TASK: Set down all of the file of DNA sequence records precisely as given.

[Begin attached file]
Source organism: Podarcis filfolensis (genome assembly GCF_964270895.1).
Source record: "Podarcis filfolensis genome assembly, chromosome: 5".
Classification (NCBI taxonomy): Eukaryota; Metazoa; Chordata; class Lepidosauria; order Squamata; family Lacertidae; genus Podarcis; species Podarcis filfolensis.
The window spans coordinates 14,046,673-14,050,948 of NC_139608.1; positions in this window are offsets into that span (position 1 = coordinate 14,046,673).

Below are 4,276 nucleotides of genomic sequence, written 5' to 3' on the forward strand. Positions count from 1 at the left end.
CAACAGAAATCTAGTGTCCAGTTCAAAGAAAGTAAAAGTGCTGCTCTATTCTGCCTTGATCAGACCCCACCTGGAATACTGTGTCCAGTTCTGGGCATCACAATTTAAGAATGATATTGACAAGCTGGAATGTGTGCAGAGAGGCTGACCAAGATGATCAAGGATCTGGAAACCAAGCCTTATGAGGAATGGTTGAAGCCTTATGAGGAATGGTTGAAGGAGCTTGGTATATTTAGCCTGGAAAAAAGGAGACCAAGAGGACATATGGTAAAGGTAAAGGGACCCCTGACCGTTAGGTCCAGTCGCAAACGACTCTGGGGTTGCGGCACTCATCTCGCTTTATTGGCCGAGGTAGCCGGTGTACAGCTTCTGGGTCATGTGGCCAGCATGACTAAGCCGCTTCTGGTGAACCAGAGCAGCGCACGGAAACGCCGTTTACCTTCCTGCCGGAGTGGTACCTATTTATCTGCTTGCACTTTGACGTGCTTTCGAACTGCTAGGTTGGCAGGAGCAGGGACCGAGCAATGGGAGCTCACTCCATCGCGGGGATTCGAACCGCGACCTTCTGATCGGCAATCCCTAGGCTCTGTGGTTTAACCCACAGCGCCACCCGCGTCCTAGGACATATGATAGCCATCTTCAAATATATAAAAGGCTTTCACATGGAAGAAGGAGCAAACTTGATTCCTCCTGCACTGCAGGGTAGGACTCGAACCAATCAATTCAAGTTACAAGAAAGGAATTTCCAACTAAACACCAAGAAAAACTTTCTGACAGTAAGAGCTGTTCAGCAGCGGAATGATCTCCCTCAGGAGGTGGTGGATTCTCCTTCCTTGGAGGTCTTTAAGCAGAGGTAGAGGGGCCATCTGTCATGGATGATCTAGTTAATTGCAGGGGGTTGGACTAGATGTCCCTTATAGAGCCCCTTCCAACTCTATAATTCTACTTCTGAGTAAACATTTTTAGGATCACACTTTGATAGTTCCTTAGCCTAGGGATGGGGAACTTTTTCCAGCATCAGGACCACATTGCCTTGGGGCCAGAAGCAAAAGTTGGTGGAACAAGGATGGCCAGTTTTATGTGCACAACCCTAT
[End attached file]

Source organism: Podarcis filfolensis (genome assembly GCF_964270895.1).
Source record: "Podarcis filfolensis genome assembly, chromosome: 5".
Classification (NCBI taxonomy): Eukaryota; Metazoa; Chordata; class Lepidosauria; order Squamata; family Lacertidae; genus Podarcis; species Podarcis filfolensis.
The window spans coordinates 14,046,673-14,050,948 of NC_139608.1; positions in this window are offsets into that span (position 1 = coordinate 14,046,673).

Below are 4,276 nucleotides of genomic sequence, written 5' to 3' on the forward strand. Positions count from 1 at the left end.
CAACAGAAATCTAGTGTCCAGTTCAAAGAAAGTAAAAGTGCTGCTCTATTCTGCCTTGATCAGACCCCACCTGGAATACTGTGTCCAGTTCTGGGCATCACAATTTAAGAATGATATTGACAAGCTGGAATGTGTGCAGAGAGGCTGACCAAGATGATCAAGGATCTGGAAACCAAGCCTTATGAGGAATGGTTGAAGCCTTATGAGGAATGGTTGAAGGAGCTTGGTATATTTAGCCTGGAAAAAAGGAGACCAAGAGGACATATGGTAAAGGTAAAGGGACCCCTGACCGTTAGGTCCAGTCGCAAACGACTCTGGGGTTGCGGCACTCATCTCGCTTTATTGGCCGAGGTAGCCGGTGTACAGCTTCTGGGTCATGTGGCCAGCATGACTAAGCCGCTTCTGGTGAACCAGAGCAGCGCACGGAAACGCCGTTTACCTTCCTGCCGGAGTGGTACCTATTTATCTGCTTGCACTTTGACGTGCTTTCGAACTGCTAGGTTGGCAGGAGCAGGGACCGAGCAATGGGAGCTCACTCCATCGCGGGGATTCGAACCGCGACCTTCTGATCGGCAATCCCTAGGCTCTGTGGTTTAACCCACAGCGCCACCCGCGTCCTAGGACATATGATAGCCATCTTCAAATATATAAAAGGCTTTCACATGGAAGAAGGAGCAAACTTGATTCCTCCTGCACTGCAGGGTAGGACTCGAACCAATCAATTCAAGTTACAAGAAAGGAATTTCCAACTAAACACCAAGAAAAACTTTCTGACAGTAAGAGCTGTTCAGCAGCGGAATGATCTCCCTCAGGAGGTGGTGGATTCTCCTTCCTTGGAGGTCTTTAAGCAGAGGTAGAGGGGCCATCTGTCATGGATGATCTAGTTAATTGCAGGGGGTTGGACTAGATGTCCCTTATAGAGCCCCTTCCAACTCTATAATTCTACTTCTGAGTAAACATTTTTAGGATCACACTTTGATAGTTCCTTAGCCTAGGGATGGGGAACTTTTTCCAGCATCAGGACCACATTGCCTTGGGGCCAGAAGCAAAAGTTGGTGGAACAAGGATGGCCAGTTTTATGTGCACAACCCTAT